A king guest bedroom at Marriott Port-au-Prince // © 2015 Marriott Port-au-Prince
Feature image (above): The hotel’s open-air concept sees the lobby transition to a lounge area, followed by the bar and dining room. // © 2015 Marriott Port-au-Prince
Five years after the devastating 7.0 earthquake in Haiti that killed hundreds of thousands and displaced over 1 million, recovery efforts have been slow, and tourism has suffered greatly. With the firm belief that it is better to “teach a man to fish,” Marriott International, Caribbean cellphone provider Digicel and the Clinton Foundation teamed to build the first Marriott-branded hotel that strives to hire as many local employees and businesses as possible.
The 11-story, 174-room Marriott Port-au-Prince Hotel opened earlier this year and has already created more than 200 jobs for locals, as 96 percent of the work force is Haitian.
Eschewing outside name brands to keep the economy flowing from within, Marriott Port-au-Prince enlisted Haitian beauty brand Ayiti Natives to provide all-natural bath products in guestrooms. Instead of the usual Starbucks products served at most Marriotts around the world, this capital city location exclusively serves Haiti’s Rebo coffee. Meanwhile, its La Sirene Restaurant, La Sirene Bar and Cafe Cho gets their ingredients from a co-op in Kenscoff, Haiti.
Even the hotel’s art is exclusively Haitian. Local artist Philippe Dodard is the hotel’s art curator and worked with Haitian artists to select paintings, sculptures, photography and others artisanal wares to enhance the $45 million property.
We spoke to Peter Antinoph, the hotel’s general manager, who came to the Port-au-Prince location from Paris Marriott Champs Elysees Hotel in France. It was quite a change going from a luxury five-star hotel that was once the atelier of Louis Vuitton to an island struggling to find its place in the world following disaster, destruction and corruption.
Yet like Haiti, Antinoph is also rebuilding. Diagnosed with intestinal cancer a few years ago, he was given a 43 percent chance to live. Miraculously, he beat the odds, but he realized he wanted more out of life than luxury hotel living.
When the opportunity to come to Port-au-Prince arose, he asked to be transferred, as stunned colleagues pointed out to him that he’d be going to “Ha-i-ti” not “Ta-hi-ti.” Today, he can’t imagine working anywhere else. We asked him about the challenges of running a hotel in a country struggling against the odds.
How did you staff the hotel?
We looked for people who didn’t have jobs, who needed work. We spoke to pastors of poor neighborhoods. We drove to the tent cities, called people over and talked to them. We asked questions such as, “Have you eaten today? Are you a mother? Who’s at home with the kids? Do you have electricity?” We hired 70 to 80 percent of our people this way.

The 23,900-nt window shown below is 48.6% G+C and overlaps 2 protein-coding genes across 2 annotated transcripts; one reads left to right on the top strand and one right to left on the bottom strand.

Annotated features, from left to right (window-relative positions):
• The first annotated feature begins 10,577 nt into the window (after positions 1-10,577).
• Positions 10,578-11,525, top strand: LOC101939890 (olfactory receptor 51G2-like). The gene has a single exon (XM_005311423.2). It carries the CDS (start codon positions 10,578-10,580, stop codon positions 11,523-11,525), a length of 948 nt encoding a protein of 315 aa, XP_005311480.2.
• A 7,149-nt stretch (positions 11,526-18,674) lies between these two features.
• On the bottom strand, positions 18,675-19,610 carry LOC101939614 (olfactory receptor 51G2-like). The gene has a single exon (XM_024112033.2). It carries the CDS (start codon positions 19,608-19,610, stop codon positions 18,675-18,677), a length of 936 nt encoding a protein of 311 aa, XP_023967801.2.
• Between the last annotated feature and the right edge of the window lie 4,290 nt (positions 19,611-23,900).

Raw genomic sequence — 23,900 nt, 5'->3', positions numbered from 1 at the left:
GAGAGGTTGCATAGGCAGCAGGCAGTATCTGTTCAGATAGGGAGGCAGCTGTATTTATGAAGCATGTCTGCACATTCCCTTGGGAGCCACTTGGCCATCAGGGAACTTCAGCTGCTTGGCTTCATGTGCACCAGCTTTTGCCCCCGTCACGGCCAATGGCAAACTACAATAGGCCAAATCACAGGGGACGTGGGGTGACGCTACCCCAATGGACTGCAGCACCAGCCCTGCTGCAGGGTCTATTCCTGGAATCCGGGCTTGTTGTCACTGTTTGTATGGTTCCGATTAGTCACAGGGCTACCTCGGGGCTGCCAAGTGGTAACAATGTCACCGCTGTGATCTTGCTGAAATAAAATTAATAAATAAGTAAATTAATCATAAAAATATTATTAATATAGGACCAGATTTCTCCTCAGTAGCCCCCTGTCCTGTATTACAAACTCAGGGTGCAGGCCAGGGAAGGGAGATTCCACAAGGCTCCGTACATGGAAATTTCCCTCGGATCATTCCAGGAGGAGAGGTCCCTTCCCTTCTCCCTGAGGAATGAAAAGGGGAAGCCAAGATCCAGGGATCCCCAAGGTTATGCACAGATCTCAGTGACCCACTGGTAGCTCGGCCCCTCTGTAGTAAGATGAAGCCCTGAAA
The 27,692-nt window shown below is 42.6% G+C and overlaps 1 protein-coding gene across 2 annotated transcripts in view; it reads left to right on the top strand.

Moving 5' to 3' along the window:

Who are some of these staffers?
Lucardo grew up in an orphanage and lost his arm at 6 years old. He had no future. Now, he’s working for us at the front desk.
We have people with cleft palates working for us. We have people who live in tents working for us. We’re making them part of the business and part of the success of who we are, as opposed to treating them as individuals who are not important enough in the role of the hotel.
Was training challenging?
We would find workers with a stick scratching a window thinking that’s how to clean it. They had no windows where they lived, so there was no basis of comparison for them. We train every day.
Marriott also selected a group to train in hospitality at JW Marriott Hotel Santo Domingo before placing them in entry-level positions at the Port-au-Prince location. What were some of the biggest things you needed to impart to the young employees about the hotel or service industry?
A sense of urgency. I always teach my staff: Do it right away. Don’t let it go. Respond to cues, but be nice. I think if we’re nice, it will excuse us our faults and shortcomings. When the staff is genuinely caring and looking after you, if they forget the sugar packet, it’s not the end of the world.
What is one of your biggest goals?
My goal is to make this hotel function better than any other. I want to prove to the world that Haiti can create a top-class hotel, that local-grown Haitian talent — which some might say isn’t good or is slow — can be better than anyplace else. My true mark will be the day I export Haitians to run hotels abroad and show everyone what we can grow in Haiti.
What can a tourist see in Haiti?
Haiti has the largest and longest cave system in the Caribbean. It has magnificent blue watering holes and waterfalls. There are coastlines still untouched by mankind. There is white sand and alpine forests. Citadelle Laferrier is the largest fortress in the Western Hemisphere. You can easily spend 10 days sightseeing and then lie on a beach for a week.
Anything for foodies?
The country has cuisine that changes from region to region. Haiti produces coffee, vanilla and coconut. We have the best honey and chocolate you will ever eat in your life. It’s worth the trip just for the chocolate alone.